Life in the Time of the Great Dying

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Earth history is different from ordinary history: it’s much harder to nail down specific dates when everything happened millions of years ago and over huge, slow timescales. But it can be done, as shown by paleontologists who have pinpointed the exact date of the largest mass extinction to ever occur on earth. The end-Permian mass extinction, which their study calls the “most severe biodiversity crisis in earth history,” wiped out 95% of marine life and 70% of life on land about 252.28 million years ago.

This huge exodus of creatures from the planet happened pretty quickly, according to the study published last week in Science. It lasted less than 200,000 years, and some species may even have met their end within 20,000 years.

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That sounds like a long time, but it’s a blink of an eye in geological years. “That’s probably one of the more surprising things – that we’re getting an impression that this event happened very quickly,” University of Calgary geosciences professor Charles Henderson said. Henderson’s team figured out the specific timing of the extinction by examining crystals found in volcanic ash beds in South China in combination with 1,500 fossil species found in rock layers.

A major finding of the study was also that marine and land organisms disappeared from the earth at around the same time, which has been an ongoing debate among scientists. The crisis obliterated insects, forests, amphibians, reptiles, and mammal ancestors – probably the closest we’ve come to having life completely wiped off the face of the earth. All of this happened during the end-Permian, when a chunk of land called Pangea existed in place of the continents we know today. Recovering from this apocalypse started with reptile-like creatures: critters such as the pig-sized, horny-beaked Lystosaurus crept in first, and others – including the dinosaurs – found their place later on.

The scientists are putting the blame on familiar culprits: carbon dioxide and methane. They suggest that the massive release of these two gases came from volcanic lava flows called Siberian traps, which are now found in northern Russia. The flood basalts triggered carbon dioxide- and methane- induced global warming and caused ocean acidification, a drier climate, more forest fires, and soil erosion. With so many punches, it’s no wonder life got wiped out — and Henderson urges the public to use studies of extinction to better understand what’s happening to the earth’s biodiversity today.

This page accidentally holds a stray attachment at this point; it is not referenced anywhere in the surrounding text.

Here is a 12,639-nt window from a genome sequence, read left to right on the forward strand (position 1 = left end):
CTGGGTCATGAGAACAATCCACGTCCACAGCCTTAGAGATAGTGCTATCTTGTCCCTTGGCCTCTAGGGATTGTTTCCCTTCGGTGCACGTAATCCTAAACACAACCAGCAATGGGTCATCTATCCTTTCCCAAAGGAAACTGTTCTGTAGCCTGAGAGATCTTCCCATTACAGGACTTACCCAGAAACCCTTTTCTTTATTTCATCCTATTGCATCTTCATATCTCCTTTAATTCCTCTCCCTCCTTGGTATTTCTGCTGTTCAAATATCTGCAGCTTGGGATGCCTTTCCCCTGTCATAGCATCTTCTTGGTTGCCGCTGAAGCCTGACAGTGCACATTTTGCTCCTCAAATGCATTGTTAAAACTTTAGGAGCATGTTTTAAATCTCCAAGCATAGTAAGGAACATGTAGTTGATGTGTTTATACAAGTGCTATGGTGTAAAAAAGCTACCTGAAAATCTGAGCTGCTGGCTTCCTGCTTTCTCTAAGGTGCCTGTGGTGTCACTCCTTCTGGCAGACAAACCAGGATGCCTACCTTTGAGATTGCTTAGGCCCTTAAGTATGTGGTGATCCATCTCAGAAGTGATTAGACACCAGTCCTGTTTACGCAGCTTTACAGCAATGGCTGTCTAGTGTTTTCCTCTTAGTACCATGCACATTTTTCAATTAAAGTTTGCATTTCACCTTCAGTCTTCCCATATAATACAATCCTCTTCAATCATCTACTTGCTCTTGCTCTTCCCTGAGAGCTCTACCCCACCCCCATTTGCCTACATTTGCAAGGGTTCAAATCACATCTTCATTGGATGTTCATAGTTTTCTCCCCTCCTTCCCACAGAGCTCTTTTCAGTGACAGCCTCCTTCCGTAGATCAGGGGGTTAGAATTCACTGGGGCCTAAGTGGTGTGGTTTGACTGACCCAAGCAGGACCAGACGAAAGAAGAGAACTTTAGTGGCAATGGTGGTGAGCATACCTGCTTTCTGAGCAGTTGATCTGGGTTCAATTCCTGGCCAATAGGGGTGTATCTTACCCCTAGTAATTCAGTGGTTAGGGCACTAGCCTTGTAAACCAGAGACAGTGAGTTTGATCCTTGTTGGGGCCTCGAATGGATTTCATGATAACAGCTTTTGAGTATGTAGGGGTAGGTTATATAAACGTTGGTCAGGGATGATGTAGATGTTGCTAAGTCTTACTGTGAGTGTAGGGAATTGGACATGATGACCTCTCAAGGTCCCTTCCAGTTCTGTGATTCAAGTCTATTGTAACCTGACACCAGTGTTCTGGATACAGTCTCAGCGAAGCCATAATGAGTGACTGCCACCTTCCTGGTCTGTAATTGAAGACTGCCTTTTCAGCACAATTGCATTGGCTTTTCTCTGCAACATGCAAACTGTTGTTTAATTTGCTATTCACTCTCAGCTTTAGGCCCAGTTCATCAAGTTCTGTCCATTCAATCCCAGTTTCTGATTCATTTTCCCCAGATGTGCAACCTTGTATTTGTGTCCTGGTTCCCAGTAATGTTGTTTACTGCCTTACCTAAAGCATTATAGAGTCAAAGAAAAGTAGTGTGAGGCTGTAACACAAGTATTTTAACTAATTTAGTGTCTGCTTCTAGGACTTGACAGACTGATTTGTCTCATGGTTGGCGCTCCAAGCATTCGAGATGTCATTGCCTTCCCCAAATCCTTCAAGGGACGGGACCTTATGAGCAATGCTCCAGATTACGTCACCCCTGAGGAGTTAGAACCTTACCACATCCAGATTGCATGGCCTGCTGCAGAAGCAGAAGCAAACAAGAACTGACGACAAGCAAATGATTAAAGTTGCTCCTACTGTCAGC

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“If you ignore history you’re destined to repeat it – the rock record is replete with history,” he said. “Studying the end-Permian can help us understand a little bit about what’s going to happen in the present and what might happen in the future. These are the kinds of concerns we have today.”

But Henderson noted that while his team’s study was “very, very detailed” and used abundant species to verify their findings, their study area was still in only one part of the world. He is currently conducting research in Arctic Canada, extracting information from the rock record to construct other rich stories of why the world looks the way it does.

“That’s what the rock record’s there for – to tell us what’s happened in the past,” he said. “Every layer in the rock is like pages in a book. But they’re hard to open.”

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Tara Thean is a TIME contributor. Find her on Twitter at @TaraThean. You can also continue the discussion on TIME’s Facebook page and on Twitter at @TIME.